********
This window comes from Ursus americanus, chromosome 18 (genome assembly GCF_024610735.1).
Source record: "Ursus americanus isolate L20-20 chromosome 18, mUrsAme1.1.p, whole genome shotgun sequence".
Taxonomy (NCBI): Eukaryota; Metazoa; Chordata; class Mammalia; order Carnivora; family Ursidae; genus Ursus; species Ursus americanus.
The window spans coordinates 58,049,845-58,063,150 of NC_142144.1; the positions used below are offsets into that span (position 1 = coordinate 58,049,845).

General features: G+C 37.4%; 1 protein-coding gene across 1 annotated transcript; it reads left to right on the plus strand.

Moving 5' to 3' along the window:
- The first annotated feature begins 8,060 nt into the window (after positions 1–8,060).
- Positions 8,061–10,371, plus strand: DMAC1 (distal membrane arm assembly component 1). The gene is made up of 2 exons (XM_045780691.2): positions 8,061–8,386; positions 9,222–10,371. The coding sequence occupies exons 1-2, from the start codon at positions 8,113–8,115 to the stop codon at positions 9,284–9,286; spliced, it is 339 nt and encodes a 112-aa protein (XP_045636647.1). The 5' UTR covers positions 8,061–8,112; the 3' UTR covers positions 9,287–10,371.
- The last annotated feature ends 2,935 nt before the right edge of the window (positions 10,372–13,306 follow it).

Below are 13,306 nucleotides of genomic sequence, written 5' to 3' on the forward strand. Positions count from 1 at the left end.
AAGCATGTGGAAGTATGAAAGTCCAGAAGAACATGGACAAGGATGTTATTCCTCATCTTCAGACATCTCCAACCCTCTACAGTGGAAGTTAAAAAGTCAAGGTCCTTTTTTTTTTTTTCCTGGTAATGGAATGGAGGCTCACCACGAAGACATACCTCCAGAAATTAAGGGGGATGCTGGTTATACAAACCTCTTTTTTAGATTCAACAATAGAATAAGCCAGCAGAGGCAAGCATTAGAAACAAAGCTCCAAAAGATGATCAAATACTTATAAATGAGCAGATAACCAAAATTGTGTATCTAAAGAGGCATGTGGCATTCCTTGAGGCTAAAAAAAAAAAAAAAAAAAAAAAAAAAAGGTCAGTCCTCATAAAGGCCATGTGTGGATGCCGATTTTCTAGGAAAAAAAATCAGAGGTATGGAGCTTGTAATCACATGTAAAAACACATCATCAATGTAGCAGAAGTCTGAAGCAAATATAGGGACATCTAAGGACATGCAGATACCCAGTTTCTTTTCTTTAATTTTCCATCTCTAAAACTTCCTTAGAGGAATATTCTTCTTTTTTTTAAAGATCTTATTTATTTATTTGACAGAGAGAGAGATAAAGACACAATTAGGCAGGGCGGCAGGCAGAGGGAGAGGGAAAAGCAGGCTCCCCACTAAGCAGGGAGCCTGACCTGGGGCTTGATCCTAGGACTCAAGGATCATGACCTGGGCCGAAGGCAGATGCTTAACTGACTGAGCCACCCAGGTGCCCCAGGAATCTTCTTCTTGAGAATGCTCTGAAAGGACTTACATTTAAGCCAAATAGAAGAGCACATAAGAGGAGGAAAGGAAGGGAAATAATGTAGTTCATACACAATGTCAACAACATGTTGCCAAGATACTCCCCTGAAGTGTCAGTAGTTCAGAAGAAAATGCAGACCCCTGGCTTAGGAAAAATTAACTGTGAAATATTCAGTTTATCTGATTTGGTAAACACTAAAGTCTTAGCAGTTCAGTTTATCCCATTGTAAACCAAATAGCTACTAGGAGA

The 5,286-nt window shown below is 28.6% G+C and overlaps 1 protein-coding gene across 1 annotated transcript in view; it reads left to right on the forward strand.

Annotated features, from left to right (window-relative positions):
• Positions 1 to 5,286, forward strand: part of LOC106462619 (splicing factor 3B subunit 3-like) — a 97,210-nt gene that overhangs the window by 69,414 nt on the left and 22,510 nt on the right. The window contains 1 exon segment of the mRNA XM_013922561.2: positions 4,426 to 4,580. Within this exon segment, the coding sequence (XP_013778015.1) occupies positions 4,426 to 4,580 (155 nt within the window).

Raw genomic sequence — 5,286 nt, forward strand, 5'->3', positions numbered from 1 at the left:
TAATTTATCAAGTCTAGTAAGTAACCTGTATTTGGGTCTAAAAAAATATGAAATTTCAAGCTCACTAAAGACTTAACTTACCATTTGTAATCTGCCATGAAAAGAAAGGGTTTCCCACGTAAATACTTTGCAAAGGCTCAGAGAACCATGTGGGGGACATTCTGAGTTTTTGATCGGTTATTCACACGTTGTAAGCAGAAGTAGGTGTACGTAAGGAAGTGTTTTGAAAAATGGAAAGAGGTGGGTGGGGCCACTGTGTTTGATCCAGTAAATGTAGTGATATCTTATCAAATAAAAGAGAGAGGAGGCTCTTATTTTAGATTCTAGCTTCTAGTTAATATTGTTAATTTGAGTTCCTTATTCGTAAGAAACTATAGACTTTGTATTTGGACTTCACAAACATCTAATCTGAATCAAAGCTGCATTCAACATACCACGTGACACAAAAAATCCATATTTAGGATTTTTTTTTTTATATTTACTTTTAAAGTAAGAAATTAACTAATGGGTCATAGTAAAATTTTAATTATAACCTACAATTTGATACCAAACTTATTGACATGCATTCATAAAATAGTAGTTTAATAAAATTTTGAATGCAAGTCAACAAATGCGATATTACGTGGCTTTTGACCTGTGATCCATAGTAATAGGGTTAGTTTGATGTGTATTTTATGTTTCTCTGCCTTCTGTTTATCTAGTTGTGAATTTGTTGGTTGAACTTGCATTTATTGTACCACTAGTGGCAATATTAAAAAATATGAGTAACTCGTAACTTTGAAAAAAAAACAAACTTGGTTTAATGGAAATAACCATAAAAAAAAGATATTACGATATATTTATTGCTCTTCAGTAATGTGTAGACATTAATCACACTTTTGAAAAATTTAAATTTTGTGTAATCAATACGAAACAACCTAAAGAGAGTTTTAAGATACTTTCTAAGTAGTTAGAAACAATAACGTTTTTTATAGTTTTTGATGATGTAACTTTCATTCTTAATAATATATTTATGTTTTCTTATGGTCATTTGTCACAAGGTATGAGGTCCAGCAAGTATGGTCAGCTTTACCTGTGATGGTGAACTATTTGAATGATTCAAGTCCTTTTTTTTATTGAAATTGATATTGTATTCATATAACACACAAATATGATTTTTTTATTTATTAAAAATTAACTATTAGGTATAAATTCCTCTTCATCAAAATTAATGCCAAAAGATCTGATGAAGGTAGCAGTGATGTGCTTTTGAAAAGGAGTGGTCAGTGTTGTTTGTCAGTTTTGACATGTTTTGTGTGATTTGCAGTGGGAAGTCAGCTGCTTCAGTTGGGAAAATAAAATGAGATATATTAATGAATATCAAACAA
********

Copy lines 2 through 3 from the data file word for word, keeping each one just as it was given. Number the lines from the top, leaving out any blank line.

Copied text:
Source record: "Ursus americanus isolate L20-20 chromosome 18, mUrsAme1.1.p, whole genome shotgun sequence".
Taxonomy (NCBI): Eukaryota; Metazoa; Chordata; class Mammalia; order Carnivora; family Ursidae; genus Ursus; species Ursus americanus.